By Matt Schooley
The Vermont firefighters who doused a massive fire early Monday morning were heroic in their actions. But there was also another hero. This one has four legs and a tail.
The Freeman family of Chelmsford had just arrived at its condo at Sugarbush Resort in Warren, Vt., heading to bed to rest up for a week of skiing. At about 1:30 a.m., Dave Freeman said he was woken up by Bernese mountain dog, Oakley, sitting on his head.
Woken up by the dog, Freeman noticed the smell of smoke coming from somewhere beneath his apartment. As it turned out, a fire started somewhere between the first floor and his third floor condo. Thanks to Oakley’s actions, Freeman woke his father and son up, and began banging on doors in the building to alert others to the fire.
“The four-legged friend is a true hero, definitely,” said Freeman. “We went around waking up people who were sound asleep. We were kicking on doors, and people probably would’ve perished if not for us and the dog.”
Freeman said that about 15 to 20 minutes after they woke up, firefighters showed up and the smoke filling the building turned into flames. The fire ravished the condo, destroying the 36-unit building and causing several million dollars in damages.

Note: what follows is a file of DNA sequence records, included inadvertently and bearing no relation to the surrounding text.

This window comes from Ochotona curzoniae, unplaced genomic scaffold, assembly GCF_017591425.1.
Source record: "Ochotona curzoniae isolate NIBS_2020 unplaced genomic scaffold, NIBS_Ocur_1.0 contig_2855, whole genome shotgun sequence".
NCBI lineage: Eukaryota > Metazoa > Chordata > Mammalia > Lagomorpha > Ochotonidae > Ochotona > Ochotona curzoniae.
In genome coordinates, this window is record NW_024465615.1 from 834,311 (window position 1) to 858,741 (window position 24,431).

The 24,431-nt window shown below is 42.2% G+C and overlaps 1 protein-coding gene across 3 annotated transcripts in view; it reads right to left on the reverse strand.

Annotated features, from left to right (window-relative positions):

“The firefighters tried like heck,” said Freeman. “But they just couldn’t keep up with it.”
According to Freeman, the family has been going to its Sugarbush condo each winter since 2000. Freeman said he is still working with his insurance company to determine what will be covered, but added that it is a slow process.
Though Freeman was sad to see his condo destroyed, but said that wasn’t the most important thing.
“It’s been a fun place to go for many years,” said Freeman. “We’re disappointed it’s gone, but so thankful no one was hurt.”
Freeman and others have Oakley to thank for that, and the day after the fire, the canine was rewarded for his efforts.
Sugarbush opened its four star restaurant for victims of the fire to eat at no cost. And among the restaurant’s guests was Oakley, the hero of the night.
“The morning after the fire, I took her down for an egg and bacon omelette,” Freeman said with a laugh. “We walked right in there, no questions asked. No problems.”
Editor's Note: An earlier version of this story had the breed of the dog misspelled. We regret the error.